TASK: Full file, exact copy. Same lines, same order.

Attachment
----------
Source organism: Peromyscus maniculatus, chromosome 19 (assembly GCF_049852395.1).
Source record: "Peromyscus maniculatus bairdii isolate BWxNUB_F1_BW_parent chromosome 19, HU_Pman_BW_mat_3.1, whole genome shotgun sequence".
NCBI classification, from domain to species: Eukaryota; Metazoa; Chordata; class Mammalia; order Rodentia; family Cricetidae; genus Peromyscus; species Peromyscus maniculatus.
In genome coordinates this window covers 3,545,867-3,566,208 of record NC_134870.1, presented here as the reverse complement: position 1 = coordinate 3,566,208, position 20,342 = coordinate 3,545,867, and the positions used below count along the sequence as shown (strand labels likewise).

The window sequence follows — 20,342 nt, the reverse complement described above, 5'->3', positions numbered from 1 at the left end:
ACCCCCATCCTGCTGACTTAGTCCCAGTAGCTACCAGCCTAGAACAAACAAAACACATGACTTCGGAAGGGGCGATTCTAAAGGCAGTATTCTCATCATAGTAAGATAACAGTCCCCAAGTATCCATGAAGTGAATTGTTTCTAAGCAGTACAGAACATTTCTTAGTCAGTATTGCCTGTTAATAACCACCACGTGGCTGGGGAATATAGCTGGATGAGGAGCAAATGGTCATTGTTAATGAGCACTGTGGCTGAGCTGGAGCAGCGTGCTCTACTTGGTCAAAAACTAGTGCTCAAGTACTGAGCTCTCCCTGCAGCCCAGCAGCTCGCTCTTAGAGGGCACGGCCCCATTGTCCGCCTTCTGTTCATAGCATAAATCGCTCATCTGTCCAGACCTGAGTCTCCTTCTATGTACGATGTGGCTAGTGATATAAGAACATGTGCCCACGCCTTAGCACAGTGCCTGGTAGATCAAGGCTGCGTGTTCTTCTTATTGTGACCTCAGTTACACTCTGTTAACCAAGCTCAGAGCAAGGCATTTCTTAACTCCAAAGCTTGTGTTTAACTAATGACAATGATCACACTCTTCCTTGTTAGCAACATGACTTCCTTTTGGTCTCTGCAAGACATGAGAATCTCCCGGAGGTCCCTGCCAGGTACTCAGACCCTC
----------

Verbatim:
Source organism: Peromyscus maniculatus, chromosome 19 (assembly GCF_049852395.1).
Source record: "Peromyscus maniculatus bairdii isolate BWxNUB_F1_BW_parent chromosome 19, HU_Pman_BW_mat_3.1, whole genome shotgun sequence".
NCBI classification, from domain to species: Eukaryota; Metazoa; Chordata; class Mammalia; order Rodentia; family Cricetidae; genus Peromyscus; species Peromyscus maniculatus.
In genome coordinates this window covers 3,545,867-3,566,208 of record NC_134870.1, presented here as the reverse complement: position 1 = coordinate 3,566,208, position 20,342 = coordinate 3,545,867, and the positions used below count along the sequence as shown (strand labels likewise).

The window sequence follows — 20,342 nt, the reverse complement described above, 5'->3', positions numbered from 1 at the left end:
ACCCCCATCCTGCTGACTTAGTCCCAGTAGCTACCAGCCTAGAACAAACAAAACACATGACTTCGGAAGGGGCGATTCTAAAGGCAGTATTCTCATCATAGTAAGATAACAGTCCCCAAGTATCCATGAAGTGAATTGTTTCTAAGCAGTACAGAACATTTCTTAGTCAGTATTGCCTGTTAATAACCACCACGTGGCTGGGGAATATAGCTGGATGAGGAGCAAATGGTCATTGTTAATGAGCACTGTGGCTGAGCTGGAGCAGCGTGCTCTACTTGGTCAAAAACTAGTGCTCAAGTACTGAGCTCTCCCTGCAGCCCAGCAGCTCGCTCTTAGAGGGCACGGCCCCATTGTCCGCCTTCTGTTCATAGCATAAATCGCTCATCTGTCCAGACCTGAGTCTCCTTCTATGTACGATGTGGCTAGTGATATAAGAACATGTGCCCACGCCTTAGCACAGTGCCTGGTAGATCAAGGCTGCGTGTTCTTCTTATTGTGACCTCAGTTACACTCTGTTAACCAAGCTCAGAGCAAGGCATTTCTTAACTCCAAAGCTTGTGTTTAACTAATGACAATGATCACACTCTTCCTTGTTAGCAACATGACTTCCTTTTGGTCTCTGCAAGACATGAGAATCTCCCGGAGGTCCCTGCCAGGTACTCAGACCCTC